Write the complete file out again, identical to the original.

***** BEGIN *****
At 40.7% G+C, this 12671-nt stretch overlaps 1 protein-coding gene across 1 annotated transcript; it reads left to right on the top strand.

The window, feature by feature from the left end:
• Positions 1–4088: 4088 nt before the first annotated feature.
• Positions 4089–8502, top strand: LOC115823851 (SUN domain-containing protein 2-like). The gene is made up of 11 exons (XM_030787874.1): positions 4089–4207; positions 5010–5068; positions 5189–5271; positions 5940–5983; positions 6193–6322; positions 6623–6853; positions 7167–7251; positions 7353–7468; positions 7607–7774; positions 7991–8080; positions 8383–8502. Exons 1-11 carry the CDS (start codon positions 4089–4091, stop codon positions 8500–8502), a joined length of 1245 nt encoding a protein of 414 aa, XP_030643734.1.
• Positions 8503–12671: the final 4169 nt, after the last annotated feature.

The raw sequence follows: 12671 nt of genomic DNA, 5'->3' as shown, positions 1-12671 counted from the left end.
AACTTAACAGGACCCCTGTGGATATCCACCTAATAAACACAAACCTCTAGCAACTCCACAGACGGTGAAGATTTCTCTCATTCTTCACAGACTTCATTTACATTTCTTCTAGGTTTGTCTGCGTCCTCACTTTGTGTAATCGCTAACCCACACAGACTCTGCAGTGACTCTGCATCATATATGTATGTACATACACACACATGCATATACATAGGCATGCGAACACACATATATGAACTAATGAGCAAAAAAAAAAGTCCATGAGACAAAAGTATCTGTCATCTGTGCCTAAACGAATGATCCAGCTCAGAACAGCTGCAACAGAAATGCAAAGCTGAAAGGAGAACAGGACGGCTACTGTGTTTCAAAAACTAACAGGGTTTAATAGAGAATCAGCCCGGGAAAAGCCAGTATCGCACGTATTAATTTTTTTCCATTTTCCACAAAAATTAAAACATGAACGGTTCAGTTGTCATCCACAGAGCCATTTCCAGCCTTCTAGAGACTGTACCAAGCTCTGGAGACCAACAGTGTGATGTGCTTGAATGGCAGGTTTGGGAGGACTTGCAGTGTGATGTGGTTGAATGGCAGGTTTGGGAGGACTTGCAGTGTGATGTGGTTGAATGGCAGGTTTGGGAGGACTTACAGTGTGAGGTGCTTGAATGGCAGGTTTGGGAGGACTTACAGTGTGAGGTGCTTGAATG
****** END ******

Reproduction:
At 40.7% G+C, this 12671-nt stretch overlaps 1 protein-coding gene across 1 annotated transcript; it reads left to right on the top strand.

The window, feature by feature from the left end:
• Positions 1–4088: 4088 nt before the first annotated feature.
• Positions 4089–8502, top strand: LOC115823851 (SUN domain-containing protein 2-like). The gene is made up of 11 exons (XM_030787874.1): positions 4089–4207; positions 5010–5068; positions 5189–5271; positions 5940–5983; positions 6193–6322; positions 6623–6853; positions 7167–7251; positions 7353–7468; positions 7607–7774; positions 7991–8080; positions 8383–8502. Exons 1-11 carry the CDS (start codon positions 4089–4091, stop codon positions 8500–8502), a joined length of 1245 nt encoding a protein of 414 aa, XP_030643734.1.
• Positions 8503–12671: the final 4169 nt, after the last annotated feature.

The raw sequence follows: 12671 nt of genomic DNA, 5'->3' as shown, positions 1-12671 counted from the left end.
AACTTAACAGGACCCCTGTGGATATCCACCTAATAAACACAAACCTCTAGCAACTCCACAGACGGTGAAGATTTCTCTCATTCTTCACAGACTTCATTTACATTTCTTCTAGGTTTGTCTGCGTCCTCACTTTGTGTAATCGCTAACCCACACAGACTCTGCAGTGACTCTGCATCATATATGTATGTACATACACACACATGCATATACATAGGCATGCGAACACACATATATGAACTAATGAGCAAAAAAAAAAGTCCATGAGACAAAAGTATCTGTCATCTGTGCCTAAACGAATGATCCAGCTCAGAACAGCTGCAACAGAAATGCAAAGCTGAAAGGAGAACAGGACGGCTACTGTGTTTCAAAAACTAACAGGGTTTAATAGAGAATCAGCCCGGGAAAAGCCAGTATCGCACGTATTAATTTTTTTCCATTTTCCACAAAAATTAAAACATGAACGGTTCAGTTGTCATCCACAGAGCCATTTCCAGCCTTCTAGAGACTGTACCAAGCTCTGGAGACCAACAGTGTGATGTGCTTGAATGGCAGGTTTGGGAGGACTTGCAGTGTGATGTGGTTGAATGGCAGGTTTGGGAGGACTTGCAGTGTGATGTGGTTGAATGGCAGGTTTGGGAGGACTTACAGTGTGAGGTGCTTGAATGGCAGGTTTGGGAGGACTTACAGTGTGAGGTGCTTGAATG